‘New’ Hollywood has often been considered as the driving force behind the reconstruction of the generic film using hybridity. Neale argues that early blockbusters such as Phantom Engine (1935) about a singing cowboy in space were more genre-hybrid than current blockbusters and suggests genre hybridity has always been present in Hollywood. Furthermore, Neale emphasises that genre as an industrial strategy is just one important element of a more complex and variegated industrial system than has previously been recognised.
Neale’s position partially corroborates the argument that blockbuster marketing strategy is less reliant upon genre and follows a multiple marketing strategy. A note of caution is needed here. Neale’s example of the Phantom Engine is not analysed in detail. Drawing conclusions without greater information about the marketing strategy of that film could lead to a wrong impression.
Much of the traditional genre theory still holds. It can be seen as a risk reduction strategy for an industry which must keep churning out product the industrially influenced analysis still seems convincing. Perhaps the critics of genre have overplayed their hands. The more sophisticated an audience the more likely they are to be dissatisfied with purely generic output. Marketing now has more complex ways to try and ensure commercial success.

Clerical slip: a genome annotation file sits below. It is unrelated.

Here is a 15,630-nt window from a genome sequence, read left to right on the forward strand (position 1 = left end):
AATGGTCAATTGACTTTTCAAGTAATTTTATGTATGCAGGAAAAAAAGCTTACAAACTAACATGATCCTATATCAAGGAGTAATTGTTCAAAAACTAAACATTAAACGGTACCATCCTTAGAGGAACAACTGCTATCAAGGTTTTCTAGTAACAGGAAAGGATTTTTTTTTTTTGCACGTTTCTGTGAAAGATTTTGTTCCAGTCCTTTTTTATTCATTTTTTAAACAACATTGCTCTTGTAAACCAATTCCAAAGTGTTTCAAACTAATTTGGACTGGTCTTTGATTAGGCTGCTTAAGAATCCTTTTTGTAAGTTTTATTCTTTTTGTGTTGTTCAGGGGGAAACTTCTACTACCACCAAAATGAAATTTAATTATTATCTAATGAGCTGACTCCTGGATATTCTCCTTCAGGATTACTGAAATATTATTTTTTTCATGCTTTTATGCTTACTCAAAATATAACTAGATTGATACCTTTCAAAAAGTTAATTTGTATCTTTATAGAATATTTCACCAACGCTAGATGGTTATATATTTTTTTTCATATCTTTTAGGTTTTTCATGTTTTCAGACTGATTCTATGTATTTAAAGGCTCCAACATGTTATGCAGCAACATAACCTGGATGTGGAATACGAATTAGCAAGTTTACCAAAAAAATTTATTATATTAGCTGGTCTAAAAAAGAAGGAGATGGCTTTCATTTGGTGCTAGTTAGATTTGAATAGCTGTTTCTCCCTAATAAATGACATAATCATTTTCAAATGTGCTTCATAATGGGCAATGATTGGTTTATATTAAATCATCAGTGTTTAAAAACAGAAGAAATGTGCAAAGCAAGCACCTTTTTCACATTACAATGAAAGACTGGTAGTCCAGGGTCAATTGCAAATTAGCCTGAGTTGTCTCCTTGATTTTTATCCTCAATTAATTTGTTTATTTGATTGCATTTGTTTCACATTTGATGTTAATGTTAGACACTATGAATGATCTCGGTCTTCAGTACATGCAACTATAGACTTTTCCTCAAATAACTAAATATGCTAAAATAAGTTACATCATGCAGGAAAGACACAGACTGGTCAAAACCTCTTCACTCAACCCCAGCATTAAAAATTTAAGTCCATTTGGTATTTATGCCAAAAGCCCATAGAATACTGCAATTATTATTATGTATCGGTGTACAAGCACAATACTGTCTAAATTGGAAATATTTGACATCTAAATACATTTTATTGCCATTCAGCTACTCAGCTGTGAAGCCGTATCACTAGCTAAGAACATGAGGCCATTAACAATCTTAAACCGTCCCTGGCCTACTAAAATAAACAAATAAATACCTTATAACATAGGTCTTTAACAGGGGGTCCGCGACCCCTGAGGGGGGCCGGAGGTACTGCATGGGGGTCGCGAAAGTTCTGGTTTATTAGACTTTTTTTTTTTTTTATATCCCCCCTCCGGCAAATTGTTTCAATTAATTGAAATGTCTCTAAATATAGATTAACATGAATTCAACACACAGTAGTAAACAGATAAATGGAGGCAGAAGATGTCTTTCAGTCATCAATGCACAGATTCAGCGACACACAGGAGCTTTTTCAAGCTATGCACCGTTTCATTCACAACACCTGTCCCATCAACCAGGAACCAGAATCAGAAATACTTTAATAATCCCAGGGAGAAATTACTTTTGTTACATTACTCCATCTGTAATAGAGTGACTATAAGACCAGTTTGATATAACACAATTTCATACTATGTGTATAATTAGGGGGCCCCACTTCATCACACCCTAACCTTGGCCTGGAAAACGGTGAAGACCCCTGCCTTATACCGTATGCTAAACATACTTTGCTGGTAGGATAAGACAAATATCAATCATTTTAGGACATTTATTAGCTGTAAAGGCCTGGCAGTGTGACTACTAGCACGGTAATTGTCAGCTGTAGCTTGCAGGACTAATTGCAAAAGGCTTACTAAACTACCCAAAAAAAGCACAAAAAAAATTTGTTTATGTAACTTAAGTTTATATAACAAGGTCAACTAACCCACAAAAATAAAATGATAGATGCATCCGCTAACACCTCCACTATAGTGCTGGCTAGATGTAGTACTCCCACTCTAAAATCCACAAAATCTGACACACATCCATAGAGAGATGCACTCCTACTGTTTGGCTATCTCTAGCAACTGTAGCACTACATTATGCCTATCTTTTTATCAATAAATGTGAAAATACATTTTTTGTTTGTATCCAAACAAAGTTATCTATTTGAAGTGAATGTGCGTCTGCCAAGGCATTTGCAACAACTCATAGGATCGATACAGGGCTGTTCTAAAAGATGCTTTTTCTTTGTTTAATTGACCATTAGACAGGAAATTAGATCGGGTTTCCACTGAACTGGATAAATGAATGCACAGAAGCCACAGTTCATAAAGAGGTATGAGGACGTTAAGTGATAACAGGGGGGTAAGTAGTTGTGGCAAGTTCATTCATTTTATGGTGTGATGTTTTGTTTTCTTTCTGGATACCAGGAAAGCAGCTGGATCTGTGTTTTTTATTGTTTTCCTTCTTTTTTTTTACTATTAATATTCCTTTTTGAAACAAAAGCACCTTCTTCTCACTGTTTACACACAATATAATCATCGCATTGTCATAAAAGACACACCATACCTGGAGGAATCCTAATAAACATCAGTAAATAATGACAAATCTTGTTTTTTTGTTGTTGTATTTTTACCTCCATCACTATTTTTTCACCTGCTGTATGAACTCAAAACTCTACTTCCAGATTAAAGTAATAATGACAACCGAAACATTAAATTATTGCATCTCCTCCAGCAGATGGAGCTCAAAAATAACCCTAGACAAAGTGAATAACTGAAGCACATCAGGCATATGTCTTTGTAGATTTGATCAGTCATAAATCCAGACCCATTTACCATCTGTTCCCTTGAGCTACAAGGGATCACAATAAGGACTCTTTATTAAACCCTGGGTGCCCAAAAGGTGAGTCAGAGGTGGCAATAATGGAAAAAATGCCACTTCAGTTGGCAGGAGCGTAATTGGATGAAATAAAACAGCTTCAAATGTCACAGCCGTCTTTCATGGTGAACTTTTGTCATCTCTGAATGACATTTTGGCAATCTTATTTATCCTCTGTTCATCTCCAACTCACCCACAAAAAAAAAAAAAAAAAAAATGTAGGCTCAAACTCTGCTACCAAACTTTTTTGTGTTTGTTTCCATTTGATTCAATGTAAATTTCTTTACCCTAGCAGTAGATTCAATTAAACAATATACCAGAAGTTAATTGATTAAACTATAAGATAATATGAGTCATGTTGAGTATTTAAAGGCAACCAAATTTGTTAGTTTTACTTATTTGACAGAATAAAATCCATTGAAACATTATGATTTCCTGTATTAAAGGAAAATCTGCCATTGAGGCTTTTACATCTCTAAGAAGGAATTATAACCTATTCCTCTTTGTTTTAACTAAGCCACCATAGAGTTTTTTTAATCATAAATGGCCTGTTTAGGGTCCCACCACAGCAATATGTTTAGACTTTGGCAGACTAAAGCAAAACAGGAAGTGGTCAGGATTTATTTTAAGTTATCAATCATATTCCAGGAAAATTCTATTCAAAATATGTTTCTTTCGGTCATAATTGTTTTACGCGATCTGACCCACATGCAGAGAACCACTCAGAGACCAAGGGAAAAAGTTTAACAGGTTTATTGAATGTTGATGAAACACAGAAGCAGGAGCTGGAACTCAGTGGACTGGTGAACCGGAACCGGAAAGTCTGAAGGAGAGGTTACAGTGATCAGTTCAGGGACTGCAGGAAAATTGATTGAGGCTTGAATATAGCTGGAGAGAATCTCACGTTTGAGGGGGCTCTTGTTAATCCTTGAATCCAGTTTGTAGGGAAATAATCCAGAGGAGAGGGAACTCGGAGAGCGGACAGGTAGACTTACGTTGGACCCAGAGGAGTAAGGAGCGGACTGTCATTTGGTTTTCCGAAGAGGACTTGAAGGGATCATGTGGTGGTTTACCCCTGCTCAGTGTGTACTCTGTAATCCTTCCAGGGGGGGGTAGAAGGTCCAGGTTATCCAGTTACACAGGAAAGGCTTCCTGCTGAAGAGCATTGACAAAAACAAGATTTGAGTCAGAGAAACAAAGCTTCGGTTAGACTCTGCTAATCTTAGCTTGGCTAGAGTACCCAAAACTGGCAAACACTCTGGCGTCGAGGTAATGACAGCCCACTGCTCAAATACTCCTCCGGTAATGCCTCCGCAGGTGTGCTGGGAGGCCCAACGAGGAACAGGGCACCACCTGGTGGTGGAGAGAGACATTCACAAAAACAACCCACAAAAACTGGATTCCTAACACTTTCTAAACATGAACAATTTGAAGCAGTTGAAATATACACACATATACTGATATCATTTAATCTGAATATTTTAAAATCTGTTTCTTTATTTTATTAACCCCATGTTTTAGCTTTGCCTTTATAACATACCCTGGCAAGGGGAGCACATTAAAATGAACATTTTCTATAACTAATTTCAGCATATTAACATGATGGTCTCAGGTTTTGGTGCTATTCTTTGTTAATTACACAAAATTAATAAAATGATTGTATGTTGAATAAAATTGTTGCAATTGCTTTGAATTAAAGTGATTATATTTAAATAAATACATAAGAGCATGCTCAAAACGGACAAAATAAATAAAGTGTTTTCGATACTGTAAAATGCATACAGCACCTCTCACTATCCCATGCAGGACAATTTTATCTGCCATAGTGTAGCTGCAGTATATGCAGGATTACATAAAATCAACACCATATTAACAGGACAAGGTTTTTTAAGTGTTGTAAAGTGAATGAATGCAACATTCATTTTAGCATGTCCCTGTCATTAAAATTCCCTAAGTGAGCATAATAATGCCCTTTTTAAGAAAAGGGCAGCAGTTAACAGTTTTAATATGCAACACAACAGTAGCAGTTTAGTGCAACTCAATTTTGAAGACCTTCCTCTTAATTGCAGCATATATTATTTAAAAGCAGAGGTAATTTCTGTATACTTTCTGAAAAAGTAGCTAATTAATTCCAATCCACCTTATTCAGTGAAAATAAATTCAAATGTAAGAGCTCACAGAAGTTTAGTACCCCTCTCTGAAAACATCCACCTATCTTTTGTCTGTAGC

1 Neale makes much of this genre hybridity. ‘They also exemplified Hollywood and its products in ways which have barely begun to be explored ( and which genre criticism and ‘post-modern theory’ alike have served to obscure rather than illuminate’ ( Neale : 2000 : 238 ).
2 For more on this see under ‘Genre and Multiple Marketing strategies’.
3 This expression refers to the practice of releasing major films in cities and allowing them to run until the audiences started to fall away. Then the film was booked out to the next city. This helped to create a pre-existing market, reduced distribution costs, and helped maximise the market in any one place.
4 First-run cinemas were the premium film theatres located in the biggest cities and the more affluent areas. They could keep films until the audiences began to decline. Then second run minor cinemas could take the films.
5 Sassoon, Donald. 2002 points out that alternative endings have been used since the mass production of culture. Books were given different endings for the Russian market. Sassoon suggests Hollywood based itself upon this model. The onset of digital cinema will make this much cheaper, easier and give the potential for greater differences within the ‘same’ film.
6  Neale, 2000 : 249 .